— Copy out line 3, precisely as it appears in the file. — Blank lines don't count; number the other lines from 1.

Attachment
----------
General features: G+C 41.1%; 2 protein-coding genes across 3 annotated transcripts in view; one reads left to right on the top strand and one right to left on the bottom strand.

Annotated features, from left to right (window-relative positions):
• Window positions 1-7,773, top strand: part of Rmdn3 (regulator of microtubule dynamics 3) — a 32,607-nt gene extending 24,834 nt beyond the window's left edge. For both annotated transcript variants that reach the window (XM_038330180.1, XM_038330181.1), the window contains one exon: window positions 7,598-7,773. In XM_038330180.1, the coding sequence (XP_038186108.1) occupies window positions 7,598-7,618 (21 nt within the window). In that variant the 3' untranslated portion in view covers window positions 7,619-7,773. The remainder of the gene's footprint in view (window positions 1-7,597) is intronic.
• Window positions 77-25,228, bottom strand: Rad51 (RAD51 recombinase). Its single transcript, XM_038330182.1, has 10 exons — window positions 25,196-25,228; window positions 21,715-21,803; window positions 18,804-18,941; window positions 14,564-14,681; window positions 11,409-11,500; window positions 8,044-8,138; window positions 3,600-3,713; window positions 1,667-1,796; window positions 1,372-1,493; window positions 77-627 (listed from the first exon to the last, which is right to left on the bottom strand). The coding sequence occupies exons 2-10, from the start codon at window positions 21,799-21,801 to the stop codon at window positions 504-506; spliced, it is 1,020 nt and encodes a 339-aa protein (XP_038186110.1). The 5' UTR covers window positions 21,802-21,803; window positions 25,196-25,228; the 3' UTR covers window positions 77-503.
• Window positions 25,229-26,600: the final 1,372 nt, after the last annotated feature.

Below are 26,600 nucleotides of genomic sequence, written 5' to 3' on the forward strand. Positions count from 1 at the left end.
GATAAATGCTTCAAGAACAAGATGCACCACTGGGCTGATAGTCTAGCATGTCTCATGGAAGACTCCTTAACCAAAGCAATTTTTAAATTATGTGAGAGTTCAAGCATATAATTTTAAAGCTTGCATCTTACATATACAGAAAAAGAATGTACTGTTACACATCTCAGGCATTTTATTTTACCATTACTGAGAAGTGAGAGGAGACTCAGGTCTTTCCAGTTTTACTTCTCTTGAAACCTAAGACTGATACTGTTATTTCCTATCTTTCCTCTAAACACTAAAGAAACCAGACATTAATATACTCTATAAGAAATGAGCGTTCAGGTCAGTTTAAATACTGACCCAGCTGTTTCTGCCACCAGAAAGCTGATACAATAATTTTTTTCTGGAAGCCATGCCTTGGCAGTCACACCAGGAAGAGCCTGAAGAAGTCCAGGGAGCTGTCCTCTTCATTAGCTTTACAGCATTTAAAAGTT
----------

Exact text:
• Window positions 1-7,773, top strand: part of Rmdn3 (regulator of microtubule dynamics 3) — a 32,607-nt gene extending 24,834 nt beyond the window's left edge. For both annotated transcript variants that reach the window (XM_038330180.1, XM_038330181.1), the window contains one exon: window positions 7,598-7,773. In XM_038330180.1, the coding sequence (XP_038186108.1) occupies window positions 7,598-7,618 (21 nt within the window). In that variant the 3' untranslated portion in view covers window positions 7,619-7,773. The remainder of the gene's footprint in view (window positions 1-7,597) is intronic.